|Publication number||US5945918 A|
|Application number||US 08/361,163|
|Publication date||Aug 31, 1999|
|Filing date||Dec 21, 1994|
|Priority date||Dec 19, 1990|
|Publication number||08361163, 361163, US 5945918 A, US 5945918A, US-A-5945918, US5945918 A, US5945918A|
|Inventors||Mark G. McGonigal, Adelbert M. Gillen|
|Original Assignee||Mark G. McGonigal|
|Export Citation||BiBTeX, EndNote, RefMan|
|Patent Citations (18), Referenced by (47), Classifications (7), Legal Events (9)|
|External Links: USPTO, USPTO Assignment, Espacenet|
This is a continuation of application Ser. No. 07/889,426, filed May 28, 1992, abandoned, which is a continuation in part of U.S. patent application Ser. No. 07/628,623, filed Dec. 19, 1990, abandoned.
This invention includes a method and apparatus for finding a missing remote control unit, especially a unit which controls a television (TV) set or video-cassette recorder (VCR).
It is known to use remote control units to control the operations of electronic appliances such as TV sets and VCRs. Such remote control units are typically wireless, and operate by generating electromagnetic or acoustic waves which are detected by a receiver located inside the appliance. Remote control units are usually designed to be hand-held, and therefore are relatively small. Because of their small size, these units are easily lost or misplaced. A remote control unit for a TV set is often lost in the cushions of a sofa, or under the sheets or blankets of a bed. The unit can also be inadvertently carried away from the site of the TV set.
The problem of locating a missing remote control unit for a television receiver was recognized in U.S. Pat. No. 4,386,371. The solution proposed in the latter patent is to connect the remote control unit to the TV set by a wire. While this approach does solve the problem of locating the remote control unit, it is inconvenient to maintain a wire connection between the remote control unit and the TV set.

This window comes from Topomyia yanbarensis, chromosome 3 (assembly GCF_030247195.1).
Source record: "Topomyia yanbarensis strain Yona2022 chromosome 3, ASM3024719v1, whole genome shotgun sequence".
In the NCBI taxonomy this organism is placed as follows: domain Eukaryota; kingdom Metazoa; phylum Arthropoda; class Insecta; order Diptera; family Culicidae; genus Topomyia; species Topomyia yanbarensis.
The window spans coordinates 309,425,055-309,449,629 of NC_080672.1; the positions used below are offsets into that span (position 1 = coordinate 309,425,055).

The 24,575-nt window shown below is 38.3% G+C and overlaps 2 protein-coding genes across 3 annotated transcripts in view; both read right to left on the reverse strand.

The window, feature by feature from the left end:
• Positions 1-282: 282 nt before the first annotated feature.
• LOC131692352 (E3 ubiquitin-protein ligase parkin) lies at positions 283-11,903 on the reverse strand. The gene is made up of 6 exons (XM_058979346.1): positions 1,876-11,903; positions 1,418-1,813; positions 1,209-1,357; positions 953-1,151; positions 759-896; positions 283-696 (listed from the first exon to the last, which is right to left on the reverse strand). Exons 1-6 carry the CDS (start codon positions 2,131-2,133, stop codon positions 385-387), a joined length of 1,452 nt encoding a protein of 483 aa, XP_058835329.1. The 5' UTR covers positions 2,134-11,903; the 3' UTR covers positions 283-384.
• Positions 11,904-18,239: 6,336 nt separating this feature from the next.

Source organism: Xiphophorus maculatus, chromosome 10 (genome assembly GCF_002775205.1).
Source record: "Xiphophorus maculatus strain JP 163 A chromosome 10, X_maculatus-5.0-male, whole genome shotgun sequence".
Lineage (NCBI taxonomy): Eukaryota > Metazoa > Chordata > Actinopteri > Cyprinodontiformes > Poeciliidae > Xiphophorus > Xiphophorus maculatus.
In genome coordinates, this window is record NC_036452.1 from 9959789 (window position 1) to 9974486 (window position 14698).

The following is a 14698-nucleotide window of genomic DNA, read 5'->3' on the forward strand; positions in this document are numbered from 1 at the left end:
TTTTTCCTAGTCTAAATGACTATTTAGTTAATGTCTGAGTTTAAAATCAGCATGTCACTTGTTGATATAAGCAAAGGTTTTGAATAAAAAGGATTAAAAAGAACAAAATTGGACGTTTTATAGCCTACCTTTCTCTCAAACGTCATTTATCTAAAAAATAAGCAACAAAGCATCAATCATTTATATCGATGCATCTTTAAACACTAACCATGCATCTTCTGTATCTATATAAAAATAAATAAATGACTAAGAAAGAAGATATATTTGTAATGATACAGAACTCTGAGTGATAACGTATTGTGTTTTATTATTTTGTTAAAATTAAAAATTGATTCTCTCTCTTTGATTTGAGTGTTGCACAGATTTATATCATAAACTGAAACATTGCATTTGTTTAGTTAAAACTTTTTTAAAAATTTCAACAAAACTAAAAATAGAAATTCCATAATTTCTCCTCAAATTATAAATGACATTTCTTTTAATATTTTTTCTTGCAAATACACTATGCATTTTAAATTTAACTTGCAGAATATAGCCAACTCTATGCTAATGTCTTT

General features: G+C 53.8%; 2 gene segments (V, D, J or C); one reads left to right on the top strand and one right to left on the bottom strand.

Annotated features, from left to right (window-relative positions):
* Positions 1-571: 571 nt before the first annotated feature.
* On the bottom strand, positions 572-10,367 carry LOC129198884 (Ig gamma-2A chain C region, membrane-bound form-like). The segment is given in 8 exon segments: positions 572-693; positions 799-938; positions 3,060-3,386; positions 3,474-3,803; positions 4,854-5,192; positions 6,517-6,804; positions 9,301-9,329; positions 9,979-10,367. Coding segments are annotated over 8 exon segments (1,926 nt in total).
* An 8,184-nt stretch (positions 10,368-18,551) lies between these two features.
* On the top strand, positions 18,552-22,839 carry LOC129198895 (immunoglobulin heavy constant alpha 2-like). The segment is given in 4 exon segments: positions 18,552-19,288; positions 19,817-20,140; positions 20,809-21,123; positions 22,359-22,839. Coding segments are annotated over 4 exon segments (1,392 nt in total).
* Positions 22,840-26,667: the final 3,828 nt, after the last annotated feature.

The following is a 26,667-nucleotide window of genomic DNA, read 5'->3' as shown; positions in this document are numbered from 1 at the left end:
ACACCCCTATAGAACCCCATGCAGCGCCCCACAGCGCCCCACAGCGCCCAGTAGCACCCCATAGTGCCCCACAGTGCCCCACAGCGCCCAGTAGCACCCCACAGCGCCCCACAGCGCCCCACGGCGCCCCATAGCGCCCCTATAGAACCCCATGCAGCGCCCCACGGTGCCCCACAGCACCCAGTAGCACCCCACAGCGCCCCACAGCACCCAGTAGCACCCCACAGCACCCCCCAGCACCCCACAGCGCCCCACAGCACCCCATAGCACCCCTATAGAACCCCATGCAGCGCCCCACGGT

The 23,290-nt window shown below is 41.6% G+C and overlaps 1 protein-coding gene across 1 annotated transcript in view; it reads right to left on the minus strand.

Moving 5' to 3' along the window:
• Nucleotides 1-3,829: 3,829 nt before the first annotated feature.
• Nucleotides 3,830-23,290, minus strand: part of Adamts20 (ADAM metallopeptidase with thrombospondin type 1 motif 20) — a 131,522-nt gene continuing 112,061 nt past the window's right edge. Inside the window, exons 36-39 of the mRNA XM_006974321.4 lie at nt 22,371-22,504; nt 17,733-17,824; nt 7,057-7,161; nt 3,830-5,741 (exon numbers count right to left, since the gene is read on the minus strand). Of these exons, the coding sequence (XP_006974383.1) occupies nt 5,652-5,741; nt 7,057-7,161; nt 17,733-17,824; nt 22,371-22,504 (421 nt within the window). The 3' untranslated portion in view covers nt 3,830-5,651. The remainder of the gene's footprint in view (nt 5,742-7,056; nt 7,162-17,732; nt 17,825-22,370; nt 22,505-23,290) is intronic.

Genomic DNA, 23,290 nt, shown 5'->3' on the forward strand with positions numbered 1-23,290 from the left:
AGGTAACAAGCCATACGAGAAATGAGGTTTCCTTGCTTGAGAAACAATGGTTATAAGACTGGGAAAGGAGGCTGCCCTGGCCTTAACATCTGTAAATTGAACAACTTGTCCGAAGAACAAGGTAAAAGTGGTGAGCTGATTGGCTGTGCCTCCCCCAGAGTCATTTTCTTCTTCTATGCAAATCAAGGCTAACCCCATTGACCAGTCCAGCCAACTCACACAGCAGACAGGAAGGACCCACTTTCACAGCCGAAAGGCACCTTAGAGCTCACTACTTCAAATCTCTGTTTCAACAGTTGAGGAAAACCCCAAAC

It has been known to locate a missing object by using a radio signal to activate an alarm device placed on the object. For example, U.S. Pat. No. 4,101,873 shows a device for locating missing articles, such as eyeglasses or purses. A small transmitter is worn by the user, and a small receiver is attached to the object to be located. The receiver is connected to actuate an alarm. When the transmitter is activated, its signal is detected by the receiver, and the alarm is sounded, giving the user an indication of the location of the object.
U.S. Pat. No. 4,476,469 shows a hand-held device which houses a transmitter, and which causes a receiver, placed on the object to be located, to sound an alarm.
Other patents which describe systems for sounding an alarm to locate missing articles include U.S. Pat. Nos. 4,507,653, 4,598,272, and 4,591,835. All of the above-cited patents are hereby incorporated by reference into this disclosure.
The most pertinent item of the prior art is Japanese Patent Publication No. 63-314994. The latter reference shows a remote control device which receives a signal sent by a transmitter located in the housing of an appliance. Upon detection of the signal, the remote control device sounds an audible alarm.